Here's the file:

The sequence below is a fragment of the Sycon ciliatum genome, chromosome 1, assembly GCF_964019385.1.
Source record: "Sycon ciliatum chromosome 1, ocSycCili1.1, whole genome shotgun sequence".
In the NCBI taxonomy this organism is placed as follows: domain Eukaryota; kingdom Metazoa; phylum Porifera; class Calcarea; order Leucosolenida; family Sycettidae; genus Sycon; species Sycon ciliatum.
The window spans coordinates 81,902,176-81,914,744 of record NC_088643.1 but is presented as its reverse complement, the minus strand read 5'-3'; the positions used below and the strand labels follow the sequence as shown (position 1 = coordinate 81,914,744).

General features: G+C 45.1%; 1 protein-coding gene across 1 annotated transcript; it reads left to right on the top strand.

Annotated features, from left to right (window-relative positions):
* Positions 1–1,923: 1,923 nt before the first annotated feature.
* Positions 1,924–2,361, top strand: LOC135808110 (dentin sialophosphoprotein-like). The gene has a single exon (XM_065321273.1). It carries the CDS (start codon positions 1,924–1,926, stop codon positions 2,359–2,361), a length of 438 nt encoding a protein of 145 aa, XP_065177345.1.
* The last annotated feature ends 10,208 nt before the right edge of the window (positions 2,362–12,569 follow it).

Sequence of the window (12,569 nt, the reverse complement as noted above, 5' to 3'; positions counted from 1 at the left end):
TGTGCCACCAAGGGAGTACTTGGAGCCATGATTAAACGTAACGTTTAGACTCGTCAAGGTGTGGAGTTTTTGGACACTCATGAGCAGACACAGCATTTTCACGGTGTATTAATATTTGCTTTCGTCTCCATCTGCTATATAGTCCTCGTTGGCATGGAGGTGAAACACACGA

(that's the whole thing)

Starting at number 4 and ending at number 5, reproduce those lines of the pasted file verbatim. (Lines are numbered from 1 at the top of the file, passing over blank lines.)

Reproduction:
The window spans coordinates 81,902,176-81,914,744 of record NC_088643.1 but is presented as its reverse complement, the minus strand read 5'-3'; the positions used below and the strand labels follow the sequence as shown (position 1 = coordinate 81,914,744).

General features: G+C 45.1%; 1 protein-coding gene across 1 annotated transcript; it reads left to right on the top strand.